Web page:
9. Google "Watchdog Timers." TI, Maxim, Analog Devices, and many other chip makers make devices with various levels of complexity and sophistication to restart a system if voltage levels drop below some threshold or if the watchdog input senses an absence of normal system activity or if it receives a reset pulse. They come with preset or adjustable time delays of milliseconds to seconds. They put out a delayed logic "0" or "1" that can be used for whatever you desire. If you already have and are happy with a pulse from your system to command a reset you can use a TDR (Time Delay Relay) They
  10. Your machine will run fine on the original fuses but you will lose protection in the event of a failure that would have blown the recommended fuses. I strongly recommend installing the recommended fuses but if it will take some time to obtain them from the states, I would go ahead and use the original fuses temporarily. Utility line voltages are rarely exactly the nominal voltages stated by the utilities. The long-term average there is probably a few volts different from 230 volts and the instantaneous voltage will fluctuate with instantaneous loading on the line. If you can obtain a mete
  11. That's exactly what the new "Smart Meters" that the utilities are at this moment investing multi-millions installing do. They are queried periodically and respond with the electrical usage information. I do not know what technology they use for the link to the utility. I also do not know how often the meter "reports in," but I believe that it will be several times per hour. One of the guys installing "Smart Meters" here in the San Francisco Bay Area for PG&E told me he did not know anything about the technology, but that he thought a satellite link was involved. He did not know if t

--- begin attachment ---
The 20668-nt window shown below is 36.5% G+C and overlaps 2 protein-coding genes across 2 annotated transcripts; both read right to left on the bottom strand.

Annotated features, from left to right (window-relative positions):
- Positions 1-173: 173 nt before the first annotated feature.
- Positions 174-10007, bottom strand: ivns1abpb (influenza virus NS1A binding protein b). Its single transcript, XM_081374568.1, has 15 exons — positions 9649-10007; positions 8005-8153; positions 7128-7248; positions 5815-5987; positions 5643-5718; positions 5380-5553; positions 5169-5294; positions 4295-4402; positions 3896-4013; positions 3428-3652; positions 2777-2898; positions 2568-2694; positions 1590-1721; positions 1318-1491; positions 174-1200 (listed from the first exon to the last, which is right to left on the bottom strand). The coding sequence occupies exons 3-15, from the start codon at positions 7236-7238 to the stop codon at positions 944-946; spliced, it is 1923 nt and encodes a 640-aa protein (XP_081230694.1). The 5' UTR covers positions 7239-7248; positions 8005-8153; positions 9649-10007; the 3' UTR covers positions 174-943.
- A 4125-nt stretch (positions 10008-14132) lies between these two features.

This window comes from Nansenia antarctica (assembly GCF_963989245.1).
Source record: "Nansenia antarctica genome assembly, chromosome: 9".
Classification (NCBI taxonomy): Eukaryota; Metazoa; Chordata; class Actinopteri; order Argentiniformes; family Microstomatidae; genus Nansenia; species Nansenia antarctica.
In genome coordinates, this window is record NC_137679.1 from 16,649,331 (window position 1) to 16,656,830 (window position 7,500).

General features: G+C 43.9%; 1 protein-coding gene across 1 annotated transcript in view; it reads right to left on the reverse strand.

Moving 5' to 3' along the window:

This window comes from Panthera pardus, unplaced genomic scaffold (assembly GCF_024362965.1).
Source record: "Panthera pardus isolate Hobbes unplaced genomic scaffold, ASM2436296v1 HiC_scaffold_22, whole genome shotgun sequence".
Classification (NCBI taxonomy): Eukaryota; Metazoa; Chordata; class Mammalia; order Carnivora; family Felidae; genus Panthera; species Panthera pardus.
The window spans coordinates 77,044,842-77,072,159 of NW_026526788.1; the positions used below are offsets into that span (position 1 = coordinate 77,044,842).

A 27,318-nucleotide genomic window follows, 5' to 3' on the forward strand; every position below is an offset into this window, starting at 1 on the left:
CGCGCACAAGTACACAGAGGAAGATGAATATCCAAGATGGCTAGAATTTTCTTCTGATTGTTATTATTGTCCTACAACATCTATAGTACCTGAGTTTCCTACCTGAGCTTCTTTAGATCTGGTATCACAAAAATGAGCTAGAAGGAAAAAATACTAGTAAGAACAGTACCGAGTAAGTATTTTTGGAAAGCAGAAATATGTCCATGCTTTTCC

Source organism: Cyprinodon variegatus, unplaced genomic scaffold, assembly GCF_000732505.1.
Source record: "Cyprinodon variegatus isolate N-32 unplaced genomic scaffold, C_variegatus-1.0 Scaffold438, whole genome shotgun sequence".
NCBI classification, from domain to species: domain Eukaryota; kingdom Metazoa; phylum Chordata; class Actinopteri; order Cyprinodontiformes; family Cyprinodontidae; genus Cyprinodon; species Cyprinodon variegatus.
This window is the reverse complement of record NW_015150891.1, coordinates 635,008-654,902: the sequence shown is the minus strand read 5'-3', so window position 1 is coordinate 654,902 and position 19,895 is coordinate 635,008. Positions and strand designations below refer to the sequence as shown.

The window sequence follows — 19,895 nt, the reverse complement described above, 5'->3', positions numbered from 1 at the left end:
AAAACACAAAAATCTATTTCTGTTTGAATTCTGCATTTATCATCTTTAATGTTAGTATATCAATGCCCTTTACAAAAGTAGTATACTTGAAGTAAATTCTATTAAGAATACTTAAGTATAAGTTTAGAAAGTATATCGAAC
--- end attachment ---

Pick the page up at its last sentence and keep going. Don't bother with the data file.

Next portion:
12. What makes you think that you must smooth out the ripple on the full-wave rectified waveform coming out of the rectifier bridge for welding? Why would a smooth DC voltage/current work better than the raw rectified wave? The heating value of the arc will not be significantly affected. Now, there IS good reason to provide an inductor on the output, but it is generally referred to as an arc stabilizer because it helps maintain the arc across the nulls of the rectified waveform. It also affects the handling characteristics of the arc, but not, I believe, because the DC is smoother (except that
  13. Are you still there and still interested, 89Panadol? Most likely your relay has a coil with too low a resistance. What type of relay is it and what is its coil resistance? How much current does the coil draw if connected directly from your 12 volt supply to ground? How does that compare with the maximum current rating of your darlington output stage transistors? What is the current capability of your 12 volt power supply? Is it capable of driving the relay coil directly? Measure the 12 volt supply while the device is trying to close the relay to be sure it stays at 12 volts. Your darli
  14. It would be more useful for you to tell us what you are trying to heat. It is straightforward to calculate the POWER dissipated in a given length of a given type of wire at a given voltage. Except for very standardized conditions and media, calculating the TEMPERATURE attained (In the wire? In the fluid medium? In the surrounding insulator?) is a very complex calculation involving surface areas and shapes, fluid flow, Reynold's numbers, thermal conductivities, etc. Consider a small space heater. The thermal POWER put into the room is fixed by the electrical characteristics of the heating
  15. stube40, what ever happened with your high power test load? awright